Networks without adequate fairly common specialists are low cost products (on average) for two reasons.  The first is the most likely reason that a specialist is excluded from a network is the network is paying below the minimal acceptable rate for a specialist.  This would be an indicator that the network is paying fairly low rates.  Secondly, networks that do not have core specialists will not be attractive to people who know that they need to see a core specialist.  An individual with cancer will not buy a plan that does not have any oncologists in it.  It is a risk dump so deficient networks are engaged in an adverse selection cherry pick.

The other article I found interesting with was an analysis of how people made decisions on quality and price when shopping on Exchange:

We found that consumers were much more likely to select a high-value plan when cost information was summarized instead of detailed, when quality stars were displayed adjacent to cost information, when consumers understood that quality stars signified the quality of medical care, and when high-value plans were highlighted with a check mark or blue ribbon. These approaches, which were equally effective for participants with higher and lower numeracy, can inform the development of future displays of plan information in the exchanges…. 2

It is a good public goal for individuals to choose high quality and affordable plans that meet their needs.

The current design of exchange subsidies does not allow that to happen in most cases and the design of the 1332 waiver program rules minimizes the opportunities for improvement at the state level.  Let’s go below the fold to have a policy discussion:

Read more








Risk adjustment and talking to avoid diabetes

Risk adjustment is used to move money from insurer pools that are relatively healthy to insurer pools that are relatively unhealthy. Diabetes is one of the most common chronic conditions in the Exchange pool and it is very common in the Medicare Advantage risk pools as well. The risk adjustment factors are calculated based on several years of data to determine the relative incremental cost of a disease state and then fitted to a general medical cost trend line.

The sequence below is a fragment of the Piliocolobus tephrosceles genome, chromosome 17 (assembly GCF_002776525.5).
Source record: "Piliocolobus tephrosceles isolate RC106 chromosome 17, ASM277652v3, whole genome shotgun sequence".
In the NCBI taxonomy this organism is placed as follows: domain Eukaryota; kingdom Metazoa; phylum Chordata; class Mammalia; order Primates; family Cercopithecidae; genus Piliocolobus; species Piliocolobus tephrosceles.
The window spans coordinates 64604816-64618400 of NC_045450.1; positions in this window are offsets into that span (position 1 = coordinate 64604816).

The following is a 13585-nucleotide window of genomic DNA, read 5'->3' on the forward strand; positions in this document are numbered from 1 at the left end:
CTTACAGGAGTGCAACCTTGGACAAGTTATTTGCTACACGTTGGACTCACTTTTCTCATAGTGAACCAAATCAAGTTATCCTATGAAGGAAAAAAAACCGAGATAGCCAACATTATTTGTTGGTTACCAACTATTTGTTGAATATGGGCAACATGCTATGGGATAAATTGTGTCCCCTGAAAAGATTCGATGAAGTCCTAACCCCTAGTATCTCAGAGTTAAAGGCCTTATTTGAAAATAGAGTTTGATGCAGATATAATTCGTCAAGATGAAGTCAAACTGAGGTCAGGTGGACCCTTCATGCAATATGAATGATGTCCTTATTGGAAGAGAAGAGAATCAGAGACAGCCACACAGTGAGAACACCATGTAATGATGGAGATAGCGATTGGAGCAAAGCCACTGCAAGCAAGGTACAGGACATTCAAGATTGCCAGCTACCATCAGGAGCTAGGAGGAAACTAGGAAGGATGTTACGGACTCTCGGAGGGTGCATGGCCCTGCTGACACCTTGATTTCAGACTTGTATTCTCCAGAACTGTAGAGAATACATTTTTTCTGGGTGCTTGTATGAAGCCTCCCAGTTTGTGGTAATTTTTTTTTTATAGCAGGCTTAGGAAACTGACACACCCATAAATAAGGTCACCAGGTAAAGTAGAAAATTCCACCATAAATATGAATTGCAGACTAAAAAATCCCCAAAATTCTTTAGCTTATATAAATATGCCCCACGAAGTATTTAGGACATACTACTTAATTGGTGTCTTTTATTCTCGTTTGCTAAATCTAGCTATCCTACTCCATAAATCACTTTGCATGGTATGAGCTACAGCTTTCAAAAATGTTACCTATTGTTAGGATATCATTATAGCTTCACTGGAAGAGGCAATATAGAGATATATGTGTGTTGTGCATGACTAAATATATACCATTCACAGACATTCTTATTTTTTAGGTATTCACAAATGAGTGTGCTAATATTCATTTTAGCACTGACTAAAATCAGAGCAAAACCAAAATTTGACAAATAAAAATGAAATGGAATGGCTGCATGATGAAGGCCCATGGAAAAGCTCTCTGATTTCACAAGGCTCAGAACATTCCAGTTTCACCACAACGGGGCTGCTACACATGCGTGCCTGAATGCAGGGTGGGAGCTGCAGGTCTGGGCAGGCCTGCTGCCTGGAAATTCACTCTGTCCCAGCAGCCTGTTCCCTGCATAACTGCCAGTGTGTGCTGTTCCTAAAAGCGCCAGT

From this morning’s post on the YMCA diabetes minimiziation program that is now a standard Medicare benefit, I think there is an opportunity for Medicare Advantage insurers to aggressively game risk adjustment by doing good because the risk adjustment factors will be overpricing the cost of diabetes for a year or two.

The new intervention was about $205 per person, a fraction of the original cost.

They estimate that if the Y program were expanded to all Medicare beneficiaries, the government might save about $2,650 per participant over 15 months, much more than the program cost.

Why is this?

To qualify for the program, an individual’s A1C levels had to be high enough to justify a diagnosis of pre-diabetes. Quite a few individuals will get a diagnosis of uncomplicated type 2 diabetes. The old risk adjustment factors covered the cost of traditional treatments so that over a large enough population, diabetes is a break-even proposition for Medicare Advantage insurers. Those risk adjustment factors don’t change that quickly. So if the Medicare Advantage insurers can set up diabetes coaching programs similar to the YMCA program that produce somewhat similar results in the very near future, they’ll still be getting risk adjustment payments for higher cost traditional treatment even as the lifestyle training and coaching through the Y leads to better results and much lower costs. This is a short term opportunity to get outsized profits from diabetes as each year going forward replaces a traditional diabetes experience year with a year of traditional plus lifestyle coaching experience year which should lead to a lower risk adjustment factor.

In a couple of years, insurers that still only pay for traditional and less effective diabetes management will be getting risk adjustment payments for their diabetic population that are far less (because it is based on coaching costs as a primary treatment regime) than their actual medicalized costs of treatment.

 








The amazing technological game changer is here

And it is talking combined with trusted social engagement.

Medicare recently authorized a creative new diabetes prevention benefit that leads to better health results and significantly lower costs.  The core technological driver is talking and coaching at the YMCA.  The Incidental Economist/New York Times has details: